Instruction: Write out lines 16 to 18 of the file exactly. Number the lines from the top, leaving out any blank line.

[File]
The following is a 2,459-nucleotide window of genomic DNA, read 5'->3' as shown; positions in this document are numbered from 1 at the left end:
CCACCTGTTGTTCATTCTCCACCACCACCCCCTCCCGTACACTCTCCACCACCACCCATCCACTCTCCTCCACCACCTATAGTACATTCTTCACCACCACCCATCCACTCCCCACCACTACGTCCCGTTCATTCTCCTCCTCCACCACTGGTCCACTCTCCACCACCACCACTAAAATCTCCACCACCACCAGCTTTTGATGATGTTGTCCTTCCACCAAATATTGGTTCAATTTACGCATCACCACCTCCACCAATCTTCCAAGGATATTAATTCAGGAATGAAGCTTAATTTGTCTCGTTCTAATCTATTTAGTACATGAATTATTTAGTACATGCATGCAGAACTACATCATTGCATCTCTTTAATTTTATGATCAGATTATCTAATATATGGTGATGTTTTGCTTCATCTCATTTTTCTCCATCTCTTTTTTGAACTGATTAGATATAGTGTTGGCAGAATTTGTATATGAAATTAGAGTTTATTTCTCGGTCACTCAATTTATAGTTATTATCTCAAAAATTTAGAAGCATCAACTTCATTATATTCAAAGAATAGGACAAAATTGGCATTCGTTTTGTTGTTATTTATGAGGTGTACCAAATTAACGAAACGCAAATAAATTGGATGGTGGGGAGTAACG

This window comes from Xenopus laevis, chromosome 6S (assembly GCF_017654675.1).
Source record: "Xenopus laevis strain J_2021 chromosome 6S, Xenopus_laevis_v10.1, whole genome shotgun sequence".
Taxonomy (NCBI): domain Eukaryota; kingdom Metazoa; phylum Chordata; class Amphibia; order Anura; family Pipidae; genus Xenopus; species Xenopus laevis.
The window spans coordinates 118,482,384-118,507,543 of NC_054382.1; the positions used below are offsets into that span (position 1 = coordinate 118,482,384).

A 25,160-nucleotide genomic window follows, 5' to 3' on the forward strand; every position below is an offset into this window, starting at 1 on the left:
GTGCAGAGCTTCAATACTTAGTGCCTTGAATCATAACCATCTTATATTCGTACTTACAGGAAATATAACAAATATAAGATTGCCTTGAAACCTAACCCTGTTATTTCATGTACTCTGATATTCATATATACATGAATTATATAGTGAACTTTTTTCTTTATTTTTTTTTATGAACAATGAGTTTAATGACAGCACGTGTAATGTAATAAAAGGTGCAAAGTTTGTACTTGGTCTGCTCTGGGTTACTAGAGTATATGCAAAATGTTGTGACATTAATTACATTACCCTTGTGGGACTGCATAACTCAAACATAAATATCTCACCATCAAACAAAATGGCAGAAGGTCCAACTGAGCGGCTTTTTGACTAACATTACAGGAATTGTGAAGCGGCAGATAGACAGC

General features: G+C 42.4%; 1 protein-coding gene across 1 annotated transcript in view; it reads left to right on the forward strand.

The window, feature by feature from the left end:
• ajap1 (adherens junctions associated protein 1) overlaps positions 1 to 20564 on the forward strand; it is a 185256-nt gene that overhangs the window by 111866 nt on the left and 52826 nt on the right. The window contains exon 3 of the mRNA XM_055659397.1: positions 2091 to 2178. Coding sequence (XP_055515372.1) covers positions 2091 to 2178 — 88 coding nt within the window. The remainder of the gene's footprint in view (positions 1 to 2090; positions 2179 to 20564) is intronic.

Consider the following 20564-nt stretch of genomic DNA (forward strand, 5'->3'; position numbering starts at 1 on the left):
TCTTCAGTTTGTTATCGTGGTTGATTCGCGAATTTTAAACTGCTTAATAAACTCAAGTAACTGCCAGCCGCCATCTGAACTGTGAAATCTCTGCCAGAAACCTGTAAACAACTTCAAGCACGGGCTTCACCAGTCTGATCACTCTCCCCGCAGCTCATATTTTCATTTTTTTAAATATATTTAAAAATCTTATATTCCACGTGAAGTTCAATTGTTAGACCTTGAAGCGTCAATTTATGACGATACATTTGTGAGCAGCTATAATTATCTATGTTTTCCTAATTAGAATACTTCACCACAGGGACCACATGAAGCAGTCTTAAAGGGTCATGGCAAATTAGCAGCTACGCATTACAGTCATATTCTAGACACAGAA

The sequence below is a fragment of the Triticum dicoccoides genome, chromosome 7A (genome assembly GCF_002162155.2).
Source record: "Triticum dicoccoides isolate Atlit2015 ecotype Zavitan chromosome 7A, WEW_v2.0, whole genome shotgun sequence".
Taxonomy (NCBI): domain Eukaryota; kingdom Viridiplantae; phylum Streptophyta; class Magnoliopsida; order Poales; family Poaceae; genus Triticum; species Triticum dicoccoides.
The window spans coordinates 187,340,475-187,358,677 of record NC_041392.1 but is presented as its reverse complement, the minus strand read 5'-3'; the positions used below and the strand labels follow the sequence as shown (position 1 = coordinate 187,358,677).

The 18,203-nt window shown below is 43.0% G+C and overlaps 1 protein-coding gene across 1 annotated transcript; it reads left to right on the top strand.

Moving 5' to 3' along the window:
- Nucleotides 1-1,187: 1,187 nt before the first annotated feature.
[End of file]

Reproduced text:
Taxonomy (NCBI): domain Eukaryota; kingdom Viridiplantae; phylum Streptophyta; class Magnoliopsida; order Poales; family Poaceae; genus Triticum; species Triticum dicoccoides.
The window spans coordinates 187,340,475-187,358,677 of record NC_041392.1 but is presented as its reverse complement, the minus strand read 5'-3'; the positions used below and the strand labels follow the sequence as shown (position 1 = coordinate 187,358,677).

The 18,203-nt window shown below is 43.0% G+C and overlaps 1 protein-coding gene across 1 annotated transcript; it reads left to right on the top strand.